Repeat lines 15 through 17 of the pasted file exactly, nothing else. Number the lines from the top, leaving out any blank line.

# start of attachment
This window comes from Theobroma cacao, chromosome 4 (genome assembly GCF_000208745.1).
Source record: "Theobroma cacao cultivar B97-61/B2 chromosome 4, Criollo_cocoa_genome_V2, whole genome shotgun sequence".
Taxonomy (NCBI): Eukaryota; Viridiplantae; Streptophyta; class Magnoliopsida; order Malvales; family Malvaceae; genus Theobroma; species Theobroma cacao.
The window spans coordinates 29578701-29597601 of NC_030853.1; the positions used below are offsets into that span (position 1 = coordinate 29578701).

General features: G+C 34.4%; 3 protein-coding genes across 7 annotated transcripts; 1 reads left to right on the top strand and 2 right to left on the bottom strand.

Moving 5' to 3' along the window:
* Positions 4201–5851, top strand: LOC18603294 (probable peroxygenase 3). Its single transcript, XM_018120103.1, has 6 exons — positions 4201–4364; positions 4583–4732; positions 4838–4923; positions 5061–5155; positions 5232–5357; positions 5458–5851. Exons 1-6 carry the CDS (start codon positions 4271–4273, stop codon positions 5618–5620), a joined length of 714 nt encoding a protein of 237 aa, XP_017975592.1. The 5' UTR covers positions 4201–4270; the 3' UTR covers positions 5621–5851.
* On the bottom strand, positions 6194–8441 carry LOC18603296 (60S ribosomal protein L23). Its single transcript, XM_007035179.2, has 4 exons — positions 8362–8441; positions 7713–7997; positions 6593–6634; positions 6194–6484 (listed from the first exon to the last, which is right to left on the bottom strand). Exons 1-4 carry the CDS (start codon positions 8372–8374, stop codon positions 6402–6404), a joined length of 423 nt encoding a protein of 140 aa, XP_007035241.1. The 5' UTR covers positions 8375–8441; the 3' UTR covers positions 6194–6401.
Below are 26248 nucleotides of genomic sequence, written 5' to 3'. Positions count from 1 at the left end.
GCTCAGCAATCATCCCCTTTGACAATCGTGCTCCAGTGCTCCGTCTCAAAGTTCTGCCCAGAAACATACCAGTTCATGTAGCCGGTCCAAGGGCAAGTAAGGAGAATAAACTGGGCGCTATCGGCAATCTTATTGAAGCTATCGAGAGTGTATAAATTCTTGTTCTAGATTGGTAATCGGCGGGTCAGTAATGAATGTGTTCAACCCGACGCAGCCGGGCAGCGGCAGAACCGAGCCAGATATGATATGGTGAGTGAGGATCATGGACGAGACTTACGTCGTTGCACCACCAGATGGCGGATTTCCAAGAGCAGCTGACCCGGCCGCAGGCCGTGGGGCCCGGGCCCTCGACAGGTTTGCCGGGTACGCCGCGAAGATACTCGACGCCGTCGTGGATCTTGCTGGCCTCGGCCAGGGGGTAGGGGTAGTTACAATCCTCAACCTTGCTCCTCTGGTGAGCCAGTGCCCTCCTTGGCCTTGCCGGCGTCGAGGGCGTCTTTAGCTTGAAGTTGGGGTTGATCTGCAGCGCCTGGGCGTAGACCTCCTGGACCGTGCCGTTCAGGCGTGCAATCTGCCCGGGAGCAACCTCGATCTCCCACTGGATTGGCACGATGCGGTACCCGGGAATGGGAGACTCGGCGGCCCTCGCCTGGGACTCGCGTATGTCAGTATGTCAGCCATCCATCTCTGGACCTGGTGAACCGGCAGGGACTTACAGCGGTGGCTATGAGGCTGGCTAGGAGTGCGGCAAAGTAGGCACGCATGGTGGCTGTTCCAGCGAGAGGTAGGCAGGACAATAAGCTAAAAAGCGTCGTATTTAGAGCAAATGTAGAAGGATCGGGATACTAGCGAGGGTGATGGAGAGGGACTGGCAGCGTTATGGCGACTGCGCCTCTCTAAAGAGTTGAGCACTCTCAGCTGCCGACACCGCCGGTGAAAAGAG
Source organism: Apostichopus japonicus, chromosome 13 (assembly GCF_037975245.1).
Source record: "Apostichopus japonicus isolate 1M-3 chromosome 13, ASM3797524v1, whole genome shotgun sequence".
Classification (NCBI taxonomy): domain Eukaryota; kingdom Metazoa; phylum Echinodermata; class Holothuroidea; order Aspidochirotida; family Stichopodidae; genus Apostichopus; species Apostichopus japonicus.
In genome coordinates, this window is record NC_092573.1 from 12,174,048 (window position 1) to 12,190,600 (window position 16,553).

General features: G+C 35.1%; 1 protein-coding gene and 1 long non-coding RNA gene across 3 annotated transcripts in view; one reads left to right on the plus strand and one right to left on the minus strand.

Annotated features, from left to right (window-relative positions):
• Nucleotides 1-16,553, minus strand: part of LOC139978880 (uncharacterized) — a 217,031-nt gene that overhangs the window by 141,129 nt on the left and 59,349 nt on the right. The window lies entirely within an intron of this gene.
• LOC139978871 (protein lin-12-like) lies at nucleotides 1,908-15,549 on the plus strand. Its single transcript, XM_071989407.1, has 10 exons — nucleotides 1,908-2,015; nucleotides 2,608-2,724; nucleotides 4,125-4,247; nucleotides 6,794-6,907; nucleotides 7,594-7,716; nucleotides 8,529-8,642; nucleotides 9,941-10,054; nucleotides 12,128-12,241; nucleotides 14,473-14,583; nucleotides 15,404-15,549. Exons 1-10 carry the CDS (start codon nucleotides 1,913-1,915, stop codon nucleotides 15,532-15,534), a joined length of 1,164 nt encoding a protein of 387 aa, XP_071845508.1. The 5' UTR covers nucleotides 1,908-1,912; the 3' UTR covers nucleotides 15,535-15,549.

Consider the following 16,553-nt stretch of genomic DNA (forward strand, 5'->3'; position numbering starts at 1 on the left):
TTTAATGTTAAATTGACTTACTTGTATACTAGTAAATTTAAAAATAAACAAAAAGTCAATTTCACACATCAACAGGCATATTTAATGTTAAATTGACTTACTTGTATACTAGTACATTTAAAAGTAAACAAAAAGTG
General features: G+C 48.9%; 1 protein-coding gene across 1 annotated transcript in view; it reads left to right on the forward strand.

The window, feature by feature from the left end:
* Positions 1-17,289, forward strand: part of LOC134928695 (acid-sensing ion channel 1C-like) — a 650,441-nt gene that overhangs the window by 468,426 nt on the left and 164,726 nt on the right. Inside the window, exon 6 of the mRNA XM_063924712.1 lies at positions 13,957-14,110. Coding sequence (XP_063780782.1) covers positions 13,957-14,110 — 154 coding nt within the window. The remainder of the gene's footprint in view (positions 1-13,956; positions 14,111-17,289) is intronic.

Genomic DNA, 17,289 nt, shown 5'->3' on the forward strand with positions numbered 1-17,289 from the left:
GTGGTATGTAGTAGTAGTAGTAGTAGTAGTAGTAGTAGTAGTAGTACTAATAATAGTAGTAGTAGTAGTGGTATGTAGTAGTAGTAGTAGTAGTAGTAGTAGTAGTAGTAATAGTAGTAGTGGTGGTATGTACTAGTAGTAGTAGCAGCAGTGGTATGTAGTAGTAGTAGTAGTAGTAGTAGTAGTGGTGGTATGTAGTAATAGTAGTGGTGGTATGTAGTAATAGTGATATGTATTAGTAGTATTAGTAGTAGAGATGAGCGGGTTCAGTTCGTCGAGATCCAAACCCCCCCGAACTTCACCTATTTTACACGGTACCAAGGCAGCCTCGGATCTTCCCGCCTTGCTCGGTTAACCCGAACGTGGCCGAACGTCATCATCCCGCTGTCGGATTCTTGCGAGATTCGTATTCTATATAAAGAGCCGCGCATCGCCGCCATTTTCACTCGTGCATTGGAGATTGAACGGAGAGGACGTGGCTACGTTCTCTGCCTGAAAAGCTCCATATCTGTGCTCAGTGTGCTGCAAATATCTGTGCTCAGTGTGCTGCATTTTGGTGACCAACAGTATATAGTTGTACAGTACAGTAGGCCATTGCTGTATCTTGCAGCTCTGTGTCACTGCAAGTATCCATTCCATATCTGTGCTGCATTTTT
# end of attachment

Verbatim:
General features: G+C 35.1%; 1 protein-coding gene and 1 long non-coding RNA gene across 3 annotated transcripts in view; one reads left to right on the plus strand and one right to left on the minus strand.

Annotated features, from left to right (window-relative positions):
• Nucleotides 1-16,553, minus strand: part of LOC139978880 (uncharacterized) — a 217,031-nt gene that overhangs the window by 141,129 nt on the left and 59,349 nt on the right. The window lies entirely within an intron of this gene.